'After that evening when I first spoke to her our relations changed. Before that she had been to me an extraneous but majestic object of external nature: but since then she has become a human being. I began to meet her, to talk to her, and sometimes to go to work for her father and to spend whole evenings with them, and in this intimate intercourse she remained still in my eyes just as pure, inaccessible, and majestic. She always responded with equal calm, pride, and cheerful equanimity. Sometimes she was friendly, but generally her every look, every word, and every movement expressed equanimity—not contemptuous, but crushing and bewitching. Every day with a feigned smile on my lips I tried to play a part, and with torments of passion and desire in my heart I spoke banteringly to her. She saw that I was dissembling, but looked straight at me cheerfully and simply. This position became unbearable. I wished not to deceive her but to tell her all I thought and felt. I was extremely agitated. We were in the vineyard when I began to tell her of my love, in words I am now ashamed to remember. I am ashamed because I ought not to have dared to speak so to her because she stood far above such words and above the feeling they were meant to express. I said no more, but from that day my position has been intolerable. I did not wish to demean myself by continuing our former flippant relations, and at the same time I felt that I had not yet reached the level of straight and simple relations with her. I asked myself despairingly, "What am I to do?" In foolish dreams I imagined her now as my mistress and now as my wife, but rejected both ideas with disgust. To make her a wanton woman would be dreadful. It would be murder. To turn her into a fine lady, the wife of Dmitri Andreich Olenin, like a Cossack woman here who is married to one of our officers, would be still worse. Now could I turn Cossack like Lukashka, and steal horses, get drunk on chikhir, sing rollicking songs, kill people, and when drunk climb in at her window for the night without a thought of who and what I am, it would be different: then we might understand one another and I might be happy.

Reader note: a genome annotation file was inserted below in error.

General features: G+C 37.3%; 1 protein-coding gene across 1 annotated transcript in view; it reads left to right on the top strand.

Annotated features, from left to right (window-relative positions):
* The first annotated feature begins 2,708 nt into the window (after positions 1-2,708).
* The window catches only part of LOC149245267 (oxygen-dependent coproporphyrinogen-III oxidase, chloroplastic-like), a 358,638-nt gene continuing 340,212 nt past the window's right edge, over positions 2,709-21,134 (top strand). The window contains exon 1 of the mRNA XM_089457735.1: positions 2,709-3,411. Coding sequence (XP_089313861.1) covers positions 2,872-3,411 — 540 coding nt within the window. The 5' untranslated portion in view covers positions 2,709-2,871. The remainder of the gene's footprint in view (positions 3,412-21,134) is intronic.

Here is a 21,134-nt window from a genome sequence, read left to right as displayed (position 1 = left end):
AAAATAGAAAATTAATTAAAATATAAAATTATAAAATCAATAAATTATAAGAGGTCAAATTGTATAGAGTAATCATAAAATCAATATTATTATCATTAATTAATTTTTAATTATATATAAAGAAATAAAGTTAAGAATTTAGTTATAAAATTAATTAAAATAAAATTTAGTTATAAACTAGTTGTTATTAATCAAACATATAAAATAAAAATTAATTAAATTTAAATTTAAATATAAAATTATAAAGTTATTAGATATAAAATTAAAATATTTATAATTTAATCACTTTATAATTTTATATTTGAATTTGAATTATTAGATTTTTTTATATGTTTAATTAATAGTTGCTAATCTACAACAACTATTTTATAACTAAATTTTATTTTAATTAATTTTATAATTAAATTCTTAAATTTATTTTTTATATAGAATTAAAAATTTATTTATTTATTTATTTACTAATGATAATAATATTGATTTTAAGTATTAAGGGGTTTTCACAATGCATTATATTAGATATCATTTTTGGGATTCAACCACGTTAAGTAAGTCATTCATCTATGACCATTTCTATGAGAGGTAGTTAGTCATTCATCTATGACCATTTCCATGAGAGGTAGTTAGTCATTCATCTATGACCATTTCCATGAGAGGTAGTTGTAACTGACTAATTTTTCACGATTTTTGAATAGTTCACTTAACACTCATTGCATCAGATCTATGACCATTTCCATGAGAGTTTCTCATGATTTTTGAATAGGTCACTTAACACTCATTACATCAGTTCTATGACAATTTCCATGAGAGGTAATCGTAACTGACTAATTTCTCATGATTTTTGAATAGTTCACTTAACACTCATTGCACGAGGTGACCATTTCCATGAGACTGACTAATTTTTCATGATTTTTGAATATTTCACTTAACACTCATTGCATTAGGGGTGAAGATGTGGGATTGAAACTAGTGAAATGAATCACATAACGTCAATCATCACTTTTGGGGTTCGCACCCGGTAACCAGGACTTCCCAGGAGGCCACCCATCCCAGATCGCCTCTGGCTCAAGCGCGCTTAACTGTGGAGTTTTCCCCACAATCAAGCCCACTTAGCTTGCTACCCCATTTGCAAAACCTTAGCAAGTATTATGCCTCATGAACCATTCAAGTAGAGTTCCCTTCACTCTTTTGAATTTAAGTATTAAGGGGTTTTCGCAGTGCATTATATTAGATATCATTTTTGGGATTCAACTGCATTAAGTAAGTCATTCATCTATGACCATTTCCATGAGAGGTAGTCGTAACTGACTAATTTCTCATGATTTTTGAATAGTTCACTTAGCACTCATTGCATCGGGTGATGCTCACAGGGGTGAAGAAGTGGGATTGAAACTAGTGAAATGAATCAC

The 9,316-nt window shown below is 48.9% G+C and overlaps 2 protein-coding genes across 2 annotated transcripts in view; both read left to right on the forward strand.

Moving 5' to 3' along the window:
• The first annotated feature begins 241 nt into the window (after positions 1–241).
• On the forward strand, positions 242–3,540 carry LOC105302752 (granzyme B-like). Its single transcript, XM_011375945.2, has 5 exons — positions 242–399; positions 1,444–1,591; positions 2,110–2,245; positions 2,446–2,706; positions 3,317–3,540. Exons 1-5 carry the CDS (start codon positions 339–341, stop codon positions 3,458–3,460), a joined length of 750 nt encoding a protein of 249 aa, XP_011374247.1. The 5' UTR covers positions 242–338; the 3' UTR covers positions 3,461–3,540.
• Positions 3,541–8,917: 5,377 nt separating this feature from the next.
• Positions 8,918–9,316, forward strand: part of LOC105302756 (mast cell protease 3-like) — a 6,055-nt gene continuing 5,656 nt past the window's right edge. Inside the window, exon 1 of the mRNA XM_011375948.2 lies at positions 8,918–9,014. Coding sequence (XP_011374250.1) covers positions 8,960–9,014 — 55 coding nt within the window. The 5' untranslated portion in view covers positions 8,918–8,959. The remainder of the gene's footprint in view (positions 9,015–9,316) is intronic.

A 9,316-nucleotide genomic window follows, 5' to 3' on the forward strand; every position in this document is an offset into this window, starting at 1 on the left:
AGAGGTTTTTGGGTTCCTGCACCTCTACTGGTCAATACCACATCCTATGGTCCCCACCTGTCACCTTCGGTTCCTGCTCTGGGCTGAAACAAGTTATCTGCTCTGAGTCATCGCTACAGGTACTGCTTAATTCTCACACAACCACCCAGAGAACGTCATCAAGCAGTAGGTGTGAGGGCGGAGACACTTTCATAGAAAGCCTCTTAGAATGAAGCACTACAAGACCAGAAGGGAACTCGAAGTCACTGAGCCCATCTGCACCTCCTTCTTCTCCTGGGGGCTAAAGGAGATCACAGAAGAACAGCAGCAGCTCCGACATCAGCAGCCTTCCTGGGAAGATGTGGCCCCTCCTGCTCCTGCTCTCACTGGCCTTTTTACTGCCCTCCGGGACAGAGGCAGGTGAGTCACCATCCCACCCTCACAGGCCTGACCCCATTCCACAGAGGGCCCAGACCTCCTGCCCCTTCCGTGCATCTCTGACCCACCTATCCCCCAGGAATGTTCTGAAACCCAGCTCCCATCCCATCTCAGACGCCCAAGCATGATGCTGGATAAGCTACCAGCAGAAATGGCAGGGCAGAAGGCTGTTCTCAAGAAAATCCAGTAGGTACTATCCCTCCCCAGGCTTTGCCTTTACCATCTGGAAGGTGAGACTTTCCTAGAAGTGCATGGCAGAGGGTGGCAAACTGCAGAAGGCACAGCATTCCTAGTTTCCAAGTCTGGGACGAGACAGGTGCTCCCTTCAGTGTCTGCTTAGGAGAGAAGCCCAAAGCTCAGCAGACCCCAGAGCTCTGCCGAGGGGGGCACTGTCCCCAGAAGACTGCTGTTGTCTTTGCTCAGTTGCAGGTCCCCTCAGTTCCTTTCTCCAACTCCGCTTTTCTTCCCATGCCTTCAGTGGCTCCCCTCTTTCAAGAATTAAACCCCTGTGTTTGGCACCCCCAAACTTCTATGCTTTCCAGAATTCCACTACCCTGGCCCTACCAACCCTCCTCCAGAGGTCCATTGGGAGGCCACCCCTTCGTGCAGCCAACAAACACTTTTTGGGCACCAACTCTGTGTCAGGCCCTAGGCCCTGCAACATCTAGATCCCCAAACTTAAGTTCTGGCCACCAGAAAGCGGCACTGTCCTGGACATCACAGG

'I tried to throw myself into that kind of life but was still more conscious of my own weakness and artificiality. I cannot forget myself and my complex, distorted past, and my future appears to me still more hopeless. Every day I have before me the distant snowy mountains and this majestic, happy woman. But not for me is the only happiness possible in the world; I cannot have this woman! What is most terrible and yet sweetest in my condition is that I feel that I understand her but that she will never understand me; not because she is inferior: on the contrary she ought not to understand me. She is happy, she is like nature: consistent, calm, and self-contained; and I, a weak distorted being, want her to understand my deformity and my torments! I have not slept at night, but have aimlessly passed under her windows not rendering account to myself of what was happening to me. On the 18th our company started on a raid, and I spent three days away from the village. I was sad and apathetic, the usual songs, cards, drinking-bouts, and talk of rewards in the regiment, were more repulsive to me than usual. Yesterday I returned home and saw her, my hut. Daddy Eroshka, and the snowy mountains, from my porch, and was seized by such a strong, new feeling of joy that I understood it all. I love this woman; I feel real love for the first and only time in my life. I know what has befallen me. I do not fear to be degraded by this feeling, I am not ashamed of my love, I am proud of it. It is not my fault that I love. It has come about against my will. I tried to escape from my love by self-renunciation, and tried to devise a joy in the Cossack Lukashka's and Maryanka's love, but thereby only stirred up my own love and jealousy. This is not the ideal, the so-called exalted love which I have known before; not that sort of attachment in which you admire your own love and feel that the source of your emotion is within yourself and do everything yourself. I have felt that too. It is still less a desire for enjoyment: it is something different. Perhaps in her I love nature: the personification of all that is beautiful in nature; but yet I am not acting by my own will, but some elemental force loves through me; the whole of God's world, all nature, presses this love into my soul and says, "Love her." I love her not with my mind or my imagination, but with my whole being. Loving her I feel myself to be an integral part of all God's joyous world. I wrote before about the new convictions to which my solitary life had brought me, but no one knows with what labor they shaped themselves within me and with what joy I realized them and saw a new way of life opening out before me; nothing was dearer to me than those convictions… Well! … love has come and neither they nor any regrets for them remain! It is even difficult for me to believe that I could prize such a one-sided, cold, and abstract state of mind. Beauty came and scattered to the winds all that laborious inward toil, and no regret remains for what has vanished! Self-renunciation is all nonsense and absurdity! That is pride, a refuge from well-merited unhappiness, and salvation from the envy of others' happiness: "Live for others, and do good!"—Why? when in my soul there is only love for myself and the desire to love her and to live her life with her? Not for others, not for Lukashka, I now desire happiness. I do not now love those others. Formerly I should have told myself that this is wrong. I should have tormented myself with the questions: What will become of her, of me, and of Lukashka? Now I don't care. I do not live my own life, there is something stronger than me which directs me. I suffer; but formerly I was dead and only now do I live. Today I will go to their house and tell her everything.'